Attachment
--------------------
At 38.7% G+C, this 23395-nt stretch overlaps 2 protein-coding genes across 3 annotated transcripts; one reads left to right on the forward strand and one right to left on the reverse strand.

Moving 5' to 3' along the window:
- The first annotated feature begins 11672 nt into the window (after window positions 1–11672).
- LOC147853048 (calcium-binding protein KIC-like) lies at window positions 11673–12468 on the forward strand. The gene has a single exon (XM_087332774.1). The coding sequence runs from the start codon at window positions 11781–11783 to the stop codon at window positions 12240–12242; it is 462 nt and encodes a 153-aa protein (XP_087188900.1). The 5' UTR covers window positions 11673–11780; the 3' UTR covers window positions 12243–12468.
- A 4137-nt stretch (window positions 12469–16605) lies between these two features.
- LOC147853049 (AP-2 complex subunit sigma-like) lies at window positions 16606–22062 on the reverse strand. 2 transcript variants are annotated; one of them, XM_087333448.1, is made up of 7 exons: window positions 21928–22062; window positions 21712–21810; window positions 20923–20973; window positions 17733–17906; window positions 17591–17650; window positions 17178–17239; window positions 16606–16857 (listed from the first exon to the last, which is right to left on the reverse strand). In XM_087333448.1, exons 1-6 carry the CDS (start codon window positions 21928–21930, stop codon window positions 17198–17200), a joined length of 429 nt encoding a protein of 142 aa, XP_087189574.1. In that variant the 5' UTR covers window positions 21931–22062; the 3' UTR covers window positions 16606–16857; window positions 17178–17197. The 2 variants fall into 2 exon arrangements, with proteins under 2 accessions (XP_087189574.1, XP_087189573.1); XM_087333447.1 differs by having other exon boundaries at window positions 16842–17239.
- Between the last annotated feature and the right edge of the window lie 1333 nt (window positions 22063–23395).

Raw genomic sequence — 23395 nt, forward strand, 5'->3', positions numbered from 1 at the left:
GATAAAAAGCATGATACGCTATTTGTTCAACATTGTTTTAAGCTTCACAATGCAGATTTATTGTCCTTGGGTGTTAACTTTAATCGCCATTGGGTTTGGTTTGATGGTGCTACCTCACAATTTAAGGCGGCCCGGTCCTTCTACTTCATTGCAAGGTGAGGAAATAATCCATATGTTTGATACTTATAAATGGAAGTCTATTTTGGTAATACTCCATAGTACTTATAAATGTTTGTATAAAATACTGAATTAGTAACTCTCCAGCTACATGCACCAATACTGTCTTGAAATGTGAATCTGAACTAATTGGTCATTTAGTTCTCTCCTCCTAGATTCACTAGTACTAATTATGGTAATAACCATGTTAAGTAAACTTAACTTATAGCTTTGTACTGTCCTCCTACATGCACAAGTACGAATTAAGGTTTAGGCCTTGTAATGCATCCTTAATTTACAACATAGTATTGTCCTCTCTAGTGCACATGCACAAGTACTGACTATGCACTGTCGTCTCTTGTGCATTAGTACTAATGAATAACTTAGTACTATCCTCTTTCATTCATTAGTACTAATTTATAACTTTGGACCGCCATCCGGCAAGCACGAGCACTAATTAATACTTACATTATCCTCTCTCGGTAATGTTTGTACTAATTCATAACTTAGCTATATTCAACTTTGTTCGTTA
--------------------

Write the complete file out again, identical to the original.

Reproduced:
At 38.7% G+C, this 23395-nt stretch overlaps 2 protein-coding genes across 3 annotated transcripts; one reads left to right on the forward strand and one right to left on the reverse strand.

Moving 5' to 3' along the window:
- The first annotated feature begins 11672 nt into the window (after window positions 1–11672).
- LOC147853048 (calcium-binding protein KIC-like) lies at window positions 11673–12468 on the forward strand. The gene has a single exon (XM_087332774.1). The coding sequence runs from the start codon at window positions 11781–11783 to the stop codon at window positions 12240–12242; it is 462 nt and encodes a 153-aa protein (XP_087188900.1). The 5' UTR covers window positions 11673–11780; the 3' UTR covers window positions 12243–12468.
- A 4137-nt stretch (window positions 12469–16605) lies between these two features.
- LOC147853049 (AP-2 complex subunit sigma-like) lies at window positions 16606–22062 on the reverse strand. 2 transcript variants are annotated; one of them, XM_087333448.1, is made up of 7 exons: window positions 21928–22062; window positions 21712–21810; window positions 20923–20973; window positions 17733–17906; window positions 17591–17650; window positions 17178–17239; window positions 16606–16857 (listed from the first exon to the last, which is right to left on the reverse strand). In XM_087333448.1, exons 1-6 carry the CDS (start codon window positions 21928–21930, stop codon window positions 17198–17200), a joined length of 429 nt encoding a protein of 142 aa, XP_087189574.1. In that variant the 5' UTR covers window positions 21931–22062; the 3' UTR covers window positions 16606–16857; window positions 17178–17197. The 2 variants fall into 2 exon arrangements, with proteins under 2 accessions (XP_087189574.1, XP_087189573.1); XM_087333447.1 differs by having other exon boundaries at window positions 16842–17239.
- Between the last annotated feature and the right edge of the window lie 1333 nt (window positions 22063–23395).

Raw genomic sequence — 23395 nt, forward strand, 5'->3', positions numbered from 1 at the left:
GATAAAAAGCATGATACGCTATTTGTTCAACATTGTTTTAAGCTTCACAATGCAGATTTATTGTCCTTGGGTGTTAACTTTAATCGCCATTGGGTTTGGTTTGATGGTGCTACCTCACAATTTAAGGCGGCCCGGTCCTTCTACTTCATTGCAAGGTGAGGAAATAATCCATATGTTTGATACTTATAAATGGAAGTCTATTTTGGTAATACTCCATAGTACTTATAAATGTTTGTATAAAATACTGAATTAGTAACTCTCCAGCTACATGCACCAATACTGTCTTGAAATGTGAATCTGAACTAATTGGTCATTTAGTTCTCTCCTCCTAGATTCACTAGTACTAATTATGGTAATAACCATGTTAAGTAAACTTAACTTATAGCTTTGTACTGTCCTCCTACATGCACAAGTACGAATTAAGGTTTAGGCCTTGTAATGCATCCTTAATTTACAACATAGTATTGTCCTCTCTAGTGCACATGCACAAGTACTGACTATGCACTGTCGTCTCTTGTGCATTAGTACTAATGAATAACTTAGTACTATCCTCTTTCATTCATTAGTACTAATTTATAACTTTGGACCGCCATCCGGCAAGCACGAGCACTAATTAATACTTACATTATCCTCTCTCGGTAATGTTTGTACTAATTCATAACTTAGCTATATTCAACTTTGTTCGTTA